It makes me feel vulnerable! The impact of public self-disclosure on online complaint behavior

    Research output: Contribution to journalArticlepeer-review

    265 Downloads (Pure)


    Genuine reviews are essential for financial performance and for customer trust. In the case of a negative experience, withholding negative reviews may lead to biased online information. This paper aims to investigate two factors that may prompt customers to withhold their complaints (i.e., identity disclosure and locus of control). The study adopts a sequential exploratory mixed-method approach. An exploratory interview phase compares public vs anonymous online environments, and explores the reasons why dissatisfied customers might decide not to complain. An experiment then shows that vulnerability is a key mechanism preventing negative reviews. This effect is exaggerated when customers perceive that they do not have control over the events happening in their lives (i.e., external locus of control). Our work uncovers an important determinant of online complaint behavior, vulnerability. It also offers practical suggestions, such as improving confidentiality, to increase a customer's willingness to complain following a negative experience.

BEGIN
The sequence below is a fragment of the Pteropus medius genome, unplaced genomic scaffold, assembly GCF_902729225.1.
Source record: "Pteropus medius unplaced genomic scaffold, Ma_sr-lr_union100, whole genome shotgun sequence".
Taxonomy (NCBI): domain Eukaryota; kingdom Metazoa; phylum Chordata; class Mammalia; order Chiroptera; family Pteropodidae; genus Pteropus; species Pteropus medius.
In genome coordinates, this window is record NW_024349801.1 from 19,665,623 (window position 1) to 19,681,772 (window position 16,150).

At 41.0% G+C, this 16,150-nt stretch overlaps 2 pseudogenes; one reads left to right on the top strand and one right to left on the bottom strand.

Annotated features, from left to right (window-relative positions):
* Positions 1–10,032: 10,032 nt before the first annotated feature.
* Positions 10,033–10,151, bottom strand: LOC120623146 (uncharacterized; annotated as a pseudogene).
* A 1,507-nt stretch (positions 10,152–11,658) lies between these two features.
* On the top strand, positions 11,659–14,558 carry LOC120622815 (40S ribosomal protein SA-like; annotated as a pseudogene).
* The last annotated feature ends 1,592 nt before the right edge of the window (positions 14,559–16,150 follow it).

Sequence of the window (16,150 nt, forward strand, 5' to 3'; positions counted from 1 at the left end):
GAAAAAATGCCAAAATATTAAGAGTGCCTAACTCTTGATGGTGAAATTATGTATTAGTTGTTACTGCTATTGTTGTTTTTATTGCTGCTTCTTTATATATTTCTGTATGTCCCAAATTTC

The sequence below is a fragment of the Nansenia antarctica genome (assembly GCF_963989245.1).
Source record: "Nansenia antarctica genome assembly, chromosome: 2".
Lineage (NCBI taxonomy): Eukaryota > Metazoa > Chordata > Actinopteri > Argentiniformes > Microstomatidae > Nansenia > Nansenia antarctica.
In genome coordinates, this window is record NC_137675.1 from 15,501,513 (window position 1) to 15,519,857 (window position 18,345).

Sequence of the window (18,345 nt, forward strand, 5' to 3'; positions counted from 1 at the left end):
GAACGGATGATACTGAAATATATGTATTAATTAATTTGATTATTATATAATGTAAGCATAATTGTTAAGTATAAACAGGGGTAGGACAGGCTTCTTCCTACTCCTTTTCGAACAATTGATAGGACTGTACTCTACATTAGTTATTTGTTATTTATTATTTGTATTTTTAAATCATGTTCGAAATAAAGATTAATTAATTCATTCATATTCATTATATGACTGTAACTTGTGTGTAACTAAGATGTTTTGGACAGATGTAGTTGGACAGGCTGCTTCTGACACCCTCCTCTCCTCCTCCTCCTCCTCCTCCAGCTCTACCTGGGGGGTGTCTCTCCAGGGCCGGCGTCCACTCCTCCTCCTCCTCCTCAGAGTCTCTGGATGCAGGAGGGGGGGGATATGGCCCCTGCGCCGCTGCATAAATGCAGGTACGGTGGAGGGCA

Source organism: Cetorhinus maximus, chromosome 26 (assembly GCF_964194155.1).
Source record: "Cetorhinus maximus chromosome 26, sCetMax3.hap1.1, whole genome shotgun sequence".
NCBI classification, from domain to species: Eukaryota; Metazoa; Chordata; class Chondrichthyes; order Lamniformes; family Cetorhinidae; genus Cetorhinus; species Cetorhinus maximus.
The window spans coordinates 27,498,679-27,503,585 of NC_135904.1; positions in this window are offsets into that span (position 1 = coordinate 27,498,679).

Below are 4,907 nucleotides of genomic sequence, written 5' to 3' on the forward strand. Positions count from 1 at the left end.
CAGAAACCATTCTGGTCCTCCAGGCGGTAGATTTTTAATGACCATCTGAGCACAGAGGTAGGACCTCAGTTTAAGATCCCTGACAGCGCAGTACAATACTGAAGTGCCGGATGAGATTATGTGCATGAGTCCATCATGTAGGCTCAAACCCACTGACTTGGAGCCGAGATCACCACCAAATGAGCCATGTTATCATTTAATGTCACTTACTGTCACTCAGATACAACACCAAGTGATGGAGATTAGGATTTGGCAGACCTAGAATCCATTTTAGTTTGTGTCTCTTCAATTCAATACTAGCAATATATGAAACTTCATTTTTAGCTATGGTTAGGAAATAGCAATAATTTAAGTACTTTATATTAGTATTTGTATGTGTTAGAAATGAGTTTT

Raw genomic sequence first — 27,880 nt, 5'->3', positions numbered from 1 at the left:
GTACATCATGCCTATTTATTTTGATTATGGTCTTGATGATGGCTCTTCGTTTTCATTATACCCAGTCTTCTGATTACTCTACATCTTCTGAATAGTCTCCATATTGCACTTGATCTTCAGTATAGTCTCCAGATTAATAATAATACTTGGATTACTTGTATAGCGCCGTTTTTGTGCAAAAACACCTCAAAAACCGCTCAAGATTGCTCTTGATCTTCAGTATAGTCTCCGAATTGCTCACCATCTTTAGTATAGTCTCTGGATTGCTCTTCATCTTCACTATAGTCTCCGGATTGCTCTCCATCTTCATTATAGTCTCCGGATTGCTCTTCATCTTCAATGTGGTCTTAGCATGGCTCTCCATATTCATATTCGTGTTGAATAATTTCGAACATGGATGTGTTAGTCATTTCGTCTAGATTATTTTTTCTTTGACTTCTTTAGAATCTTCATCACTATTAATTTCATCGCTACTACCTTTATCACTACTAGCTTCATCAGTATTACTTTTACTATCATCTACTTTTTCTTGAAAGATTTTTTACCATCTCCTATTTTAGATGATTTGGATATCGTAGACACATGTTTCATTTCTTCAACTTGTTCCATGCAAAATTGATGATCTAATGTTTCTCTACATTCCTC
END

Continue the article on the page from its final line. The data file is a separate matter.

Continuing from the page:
Original languageEnglish
    Article number102512
    Number of pages9
    JournalInternational Journal of Hospitality Management
    Early online date30 Mar 2020
    Publication statusPublished - 1 Jul 2020


    • customer complaint behavior
    • vulnerability
    • public self-disclosure
    • locus of control
    • financial performance
    • online reviews


    Dive into the research topics of 'It makes me feel vulnerable! The impact of public self-disclosure on online complaint behavior'. Together they form a unique fingerprint.

    Cite this